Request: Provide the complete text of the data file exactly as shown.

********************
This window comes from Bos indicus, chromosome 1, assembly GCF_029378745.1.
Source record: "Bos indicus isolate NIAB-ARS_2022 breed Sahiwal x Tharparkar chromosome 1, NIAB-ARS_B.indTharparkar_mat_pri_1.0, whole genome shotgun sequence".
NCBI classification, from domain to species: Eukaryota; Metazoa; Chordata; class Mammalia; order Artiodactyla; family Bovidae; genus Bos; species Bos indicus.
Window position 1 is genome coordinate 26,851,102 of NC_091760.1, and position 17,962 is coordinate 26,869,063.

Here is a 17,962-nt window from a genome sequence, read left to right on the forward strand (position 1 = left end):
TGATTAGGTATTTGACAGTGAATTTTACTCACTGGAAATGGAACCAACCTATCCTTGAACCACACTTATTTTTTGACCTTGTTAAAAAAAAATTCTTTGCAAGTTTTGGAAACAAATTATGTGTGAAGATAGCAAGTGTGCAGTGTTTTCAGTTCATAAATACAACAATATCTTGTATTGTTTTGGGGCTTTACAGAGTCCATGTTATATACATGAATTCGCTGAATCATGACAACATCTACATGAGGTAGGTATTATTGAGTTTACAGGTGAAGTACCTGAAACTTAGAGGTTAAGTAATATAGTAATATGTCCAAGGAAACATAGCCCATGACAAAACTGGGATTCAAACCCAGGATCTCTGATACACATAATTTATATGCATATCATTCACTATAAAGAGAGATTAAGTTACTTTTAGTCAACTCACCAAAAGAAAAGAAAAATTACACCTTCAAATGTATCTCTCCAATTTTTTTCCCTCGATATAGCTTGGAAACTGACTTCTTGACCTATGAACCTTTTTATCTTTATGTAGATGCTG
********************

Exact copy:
This window comes from Bos indicus, chromosome 1, assembly GCF_029378745.1.
Source record: "Bos indicus isolate NIAB-ARS_2022 breed Sahiwal x Tharparkar chromosome 1, NIAB-ARS_B.indTharparkar_mat_pri_1.0, whole genome shotgun sequence".
NCBI classification, from domain to species: Eukaryota; Metazoa; Chordata; class Mammalia; order Artiodactyla; family Bovidae; genus Bos; species Bos indicus.
Window position 1 is genome coordinate 26,851,102 of NC_091760.1, and position 17,962 is coordinate 26,869,063.

Here is a 17,962-nt window from a genome sequence, read left to right on the forward strand (position 1 = left end):
TGATTAGGTATTTGACAGTGAATTTTACTCACTGGAAATGGAACCAACCTATCCTTGAACCACACTTATTTTTTGACCTTGTTAAAAAAAAATTCTTTGCAAGTTTTGGAAACAAATTATGTGTGAAGATAGCAAGTGTGCAGTGTTTTCAGTTCATAAATACAACAATATCTTGTATTGTTTTGGGGCTTTACAGAGTCCATGTTATATACATGAATTCGCTGAATCATGACAACATCTACATGAGGTAGGTATTATTGAGTTTACAGGTGAAGTACCTGAAACTTAGAGGTTAAGTAATATAGTAATATGTCCAAGGAAACATAGCCCATGACAAAACTGGGATTCAAACCCAGGATCTCTGATACACATAATTTATATGCATATCATTCACTATAAAGAGAGATTAAGTTACTTTTAGTCAACTCACCAAAAGAAAAGAAAAATTACACCTTCAAATGTATCTCTCCAATTTTTTTCCCTCGATATAGCTTGGAAACTGACTTCTTGACCTATGAACCTTTTTATCTTTATGTAGATGCTG